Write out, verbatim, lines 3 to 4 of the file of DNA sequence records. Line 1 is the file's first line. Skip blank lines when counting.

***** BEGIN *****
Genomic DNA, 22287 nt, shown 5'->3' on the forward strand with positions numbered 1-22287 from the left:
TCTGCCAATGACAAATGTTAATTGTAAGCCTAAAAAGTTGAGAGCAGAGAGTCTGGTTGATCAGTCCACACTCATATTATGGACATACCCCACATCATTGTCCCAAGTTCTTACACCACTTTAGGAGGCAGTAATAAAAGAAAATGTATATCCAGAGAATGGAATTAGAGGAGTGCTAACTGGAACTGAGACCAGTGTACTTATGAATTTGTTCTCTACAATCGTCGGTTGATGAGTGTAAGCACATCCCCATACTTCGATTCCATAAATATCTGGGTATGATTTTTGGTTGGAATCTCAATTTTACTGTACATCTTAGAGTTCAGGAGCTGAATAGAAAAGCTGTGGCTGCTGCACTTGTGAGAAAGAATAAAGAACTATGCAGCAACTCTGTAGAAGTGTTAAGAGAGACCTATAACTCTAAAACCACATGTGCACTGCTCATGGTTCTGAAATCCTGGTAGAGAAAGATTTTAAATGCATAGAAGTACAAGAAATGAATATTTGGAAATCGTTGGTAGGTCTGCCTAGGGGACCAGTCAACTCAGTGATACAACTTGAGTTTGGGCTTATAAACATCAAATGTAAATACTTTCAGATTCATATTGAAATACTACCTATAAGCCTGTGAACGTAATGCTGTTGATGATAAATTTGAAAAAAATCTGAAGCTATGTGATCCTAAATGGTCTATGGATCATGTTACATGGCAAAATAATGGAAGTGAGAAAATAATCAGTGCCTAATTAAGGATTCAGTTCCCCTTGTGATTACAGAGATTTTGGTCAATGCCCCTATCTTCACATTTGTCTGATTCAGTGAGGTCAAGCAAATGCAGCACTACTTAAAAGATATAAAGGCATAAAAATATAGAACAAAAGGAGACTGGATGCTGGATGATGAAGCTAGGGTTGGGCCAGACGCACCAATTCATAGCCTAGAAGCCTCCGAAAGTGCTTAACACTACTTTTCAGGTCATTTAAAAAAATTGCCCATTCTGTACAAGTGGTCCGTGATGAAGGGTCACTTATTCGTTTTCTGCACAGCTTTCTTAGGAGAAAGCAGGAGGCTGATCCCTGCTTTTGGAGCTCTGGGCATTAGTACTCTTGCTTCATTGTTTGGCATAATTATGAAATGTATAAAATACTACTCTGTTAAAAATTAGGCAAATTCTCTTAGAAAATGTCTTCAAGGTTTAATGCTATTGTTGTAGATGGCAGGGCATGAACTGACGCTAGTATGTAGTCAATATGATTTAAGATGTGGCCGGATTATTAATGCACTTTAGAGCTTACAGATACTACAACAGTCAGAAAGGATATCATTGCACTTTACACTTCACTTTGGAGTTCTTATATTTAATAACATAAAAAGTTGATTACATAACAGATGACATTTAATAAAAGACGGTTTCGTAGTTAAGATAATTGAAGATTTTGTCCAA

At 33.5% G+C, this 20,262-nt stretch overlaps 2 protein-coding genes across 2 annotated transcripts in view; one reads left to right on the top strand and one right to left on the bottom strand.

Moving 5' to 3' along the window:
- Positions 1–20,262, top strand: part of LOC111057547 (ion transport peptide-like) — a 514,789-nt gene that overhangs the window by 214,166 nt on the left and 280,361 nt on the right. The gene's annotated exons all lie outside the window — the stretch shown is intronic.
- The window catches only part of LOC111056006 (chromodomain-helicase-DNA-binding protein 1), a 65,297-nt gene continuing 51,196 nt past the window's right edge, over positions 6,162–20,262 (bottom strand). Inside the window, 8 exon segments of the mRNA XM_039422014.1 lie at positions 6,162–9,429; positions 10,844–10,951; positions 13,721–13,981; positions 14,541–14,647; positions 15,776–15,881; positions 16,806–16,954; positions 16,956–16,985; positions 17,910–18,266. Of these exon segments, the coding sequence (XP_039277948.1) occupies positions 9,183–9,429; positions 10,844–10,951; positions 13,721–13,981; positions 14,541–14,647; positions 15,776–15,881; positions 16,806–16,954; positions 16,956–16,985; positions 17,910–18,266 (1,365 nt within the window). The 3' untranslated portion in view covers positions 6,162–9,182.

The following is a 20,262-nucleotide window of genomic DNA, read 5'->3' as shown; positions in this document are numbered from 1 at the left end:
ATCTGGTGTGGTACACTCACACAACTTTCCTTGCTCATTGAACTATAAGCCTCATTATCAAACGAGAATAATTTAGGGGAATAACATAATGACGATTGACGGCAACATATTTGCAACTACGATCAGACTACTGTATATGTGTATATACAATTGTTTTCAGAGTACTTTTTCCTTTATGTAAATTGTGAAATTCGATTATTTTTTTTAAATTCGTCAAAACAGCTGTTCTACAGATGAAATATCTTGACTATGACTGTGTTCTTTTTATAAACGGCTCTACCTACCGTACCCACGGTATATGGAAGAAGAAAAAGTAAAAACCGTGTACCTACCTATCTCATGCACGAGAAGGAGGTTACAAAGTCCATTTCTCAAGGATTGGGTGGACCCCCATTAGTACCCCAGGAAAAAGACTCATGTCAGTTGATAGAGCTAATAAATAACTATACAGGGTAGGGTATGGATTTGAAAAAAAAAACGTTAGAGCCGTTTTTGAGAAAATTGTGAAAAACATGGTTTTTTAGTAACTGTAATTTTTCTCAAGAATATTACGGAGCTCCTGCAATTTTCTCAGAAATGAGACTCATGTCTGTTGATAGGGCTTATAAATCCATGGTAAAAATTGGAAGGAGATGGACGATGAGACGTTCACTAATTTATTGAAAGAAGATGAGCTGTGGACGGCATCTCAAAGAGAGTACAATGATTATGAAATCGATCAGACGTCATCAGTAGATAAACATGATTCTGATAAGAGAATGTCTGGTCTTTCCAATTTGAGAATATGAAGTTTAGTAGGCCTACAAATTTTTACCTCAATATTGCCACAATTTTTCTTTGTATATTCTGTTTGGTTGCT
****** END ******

At 33.5% G+C, this 20,262-nt stretch overlaps 2 protein-coding genes across 2 annotated transcripts in view; one reads left to right on the top strand and one right to left on the bottom strand.

Moving 5' to 3' along the window: